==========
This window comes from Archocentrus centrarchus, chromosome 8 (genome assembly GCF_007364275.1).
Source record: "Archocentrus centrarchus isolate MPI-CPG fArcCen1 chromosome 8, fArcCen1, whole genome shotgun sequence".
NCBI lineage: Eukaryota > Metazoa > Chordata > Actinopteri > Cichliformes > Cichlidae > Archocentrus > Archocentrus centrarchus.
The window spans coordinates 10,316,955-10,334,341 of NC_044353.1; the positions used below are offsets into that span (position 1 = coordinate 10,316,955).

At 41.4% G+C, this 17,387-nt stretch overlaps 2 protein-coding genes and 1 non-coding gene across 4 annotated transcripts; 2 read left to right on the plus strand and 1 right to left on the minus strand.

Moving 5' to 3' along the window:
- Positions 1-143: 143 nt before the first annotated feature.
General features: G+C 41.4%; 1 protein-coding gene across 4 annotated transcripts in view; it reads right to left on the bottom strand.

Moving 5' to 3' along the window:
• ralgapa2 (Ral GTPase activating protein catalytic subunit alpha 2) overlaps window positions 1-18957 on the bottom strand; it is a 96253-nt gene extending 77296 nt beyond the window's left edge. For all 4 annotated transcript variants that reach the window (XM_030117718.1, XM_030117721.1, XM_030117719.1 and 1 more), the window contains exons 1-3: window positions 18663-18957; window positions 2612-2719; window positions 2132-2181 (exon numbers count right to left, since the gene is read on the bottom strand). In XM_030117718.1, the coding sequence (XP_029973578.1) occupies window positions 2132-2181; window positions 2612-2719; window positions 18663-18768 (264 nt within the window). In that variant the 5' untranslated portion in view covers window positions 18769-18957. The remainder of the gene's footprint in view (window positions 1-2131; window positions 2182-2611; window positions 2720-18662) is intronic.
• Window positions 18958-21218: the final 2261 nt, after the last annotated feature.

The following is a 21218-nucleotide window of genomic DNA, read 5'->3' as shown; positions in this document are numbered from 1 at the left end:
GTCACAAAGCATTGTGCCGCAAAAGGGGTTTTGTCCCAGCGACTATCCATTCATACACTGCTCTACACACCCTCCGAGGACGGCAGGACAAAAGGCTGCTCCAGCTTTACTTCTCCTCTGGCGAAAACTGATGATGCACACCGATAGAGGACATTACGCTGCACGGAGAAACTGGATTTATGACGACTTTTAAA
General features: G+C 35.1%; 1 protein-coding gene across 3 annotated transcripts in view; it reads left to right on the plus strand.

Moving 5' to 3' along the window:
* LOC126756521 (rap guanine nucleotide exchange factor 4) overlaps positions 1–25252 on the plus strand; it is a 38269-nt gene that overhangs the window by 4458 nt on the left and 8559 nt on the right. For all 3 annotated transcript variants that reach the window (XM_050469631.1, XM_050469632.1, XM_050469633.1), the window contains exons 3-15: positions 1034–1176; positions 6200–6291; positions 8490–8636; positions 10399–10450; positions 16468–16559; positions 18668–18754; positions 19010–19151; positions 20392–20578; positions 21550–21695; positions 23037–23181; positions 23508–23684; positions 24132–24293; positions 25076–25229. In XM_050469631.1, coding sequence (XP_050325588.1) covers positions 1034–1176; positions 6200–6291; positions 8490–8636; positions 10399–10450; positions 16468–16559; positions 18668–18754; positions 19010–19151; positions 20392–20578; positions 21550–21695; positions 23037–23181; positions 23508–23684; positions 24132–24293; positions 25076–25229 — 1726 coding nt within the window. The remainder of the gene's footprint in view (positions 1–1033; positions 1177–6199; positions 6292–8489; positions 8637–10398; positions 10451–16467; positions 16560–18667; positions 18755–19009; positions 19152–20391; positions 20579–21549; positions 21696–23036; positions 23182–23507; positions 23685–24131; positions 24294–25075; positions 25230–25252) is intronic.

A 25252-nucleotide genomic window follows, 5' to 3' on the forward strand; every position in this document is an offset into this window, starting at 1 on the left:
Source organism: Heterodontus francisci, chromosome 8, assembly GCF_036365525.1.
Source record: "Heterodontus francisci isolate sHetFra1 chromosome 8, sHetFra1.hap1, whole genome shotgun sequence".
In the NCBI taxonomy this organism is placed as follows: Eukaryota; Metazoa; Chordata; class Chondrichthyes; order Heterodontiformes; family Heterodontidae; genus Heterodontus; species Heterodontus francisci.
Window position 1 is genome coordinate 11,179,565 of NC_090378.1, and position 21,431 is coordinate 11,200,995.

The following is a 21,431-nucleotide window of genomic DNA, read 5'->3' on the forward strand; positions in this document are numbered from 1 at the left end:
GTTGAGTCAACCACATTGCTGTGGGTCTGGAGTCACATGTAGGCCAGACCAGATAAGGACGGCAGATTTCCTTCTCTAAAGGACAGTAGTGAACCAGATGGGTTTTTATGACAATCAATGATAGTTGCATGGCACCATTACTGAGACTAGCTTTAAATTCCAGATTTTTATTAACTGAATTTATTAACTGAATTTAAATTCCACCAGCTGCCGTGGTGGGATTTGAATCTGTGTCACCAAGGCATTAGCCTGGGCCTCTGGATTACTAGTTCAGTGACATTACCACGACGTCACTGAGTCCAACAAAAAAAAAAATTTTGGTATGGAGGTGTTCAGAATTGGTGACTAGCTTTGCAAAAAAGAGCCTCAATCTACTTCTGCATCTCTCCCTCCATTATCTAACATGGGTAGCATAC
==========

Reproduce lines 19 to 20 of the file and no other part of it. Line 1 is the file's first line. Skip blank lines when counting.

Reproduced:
Source record: "Heterodontus francisci isolate sHetFra1 chromosome 8, sHetFra1.hap1, whole genome shotgun sequence".
In the NCBI taxonomy this organism is placed as follows: Eukaryota; Metazoa; Chordata; class Chondrichthyes; order Heterodontiformes; family Heterodontidae; genus Heterodontus; species Heterodontus francisci.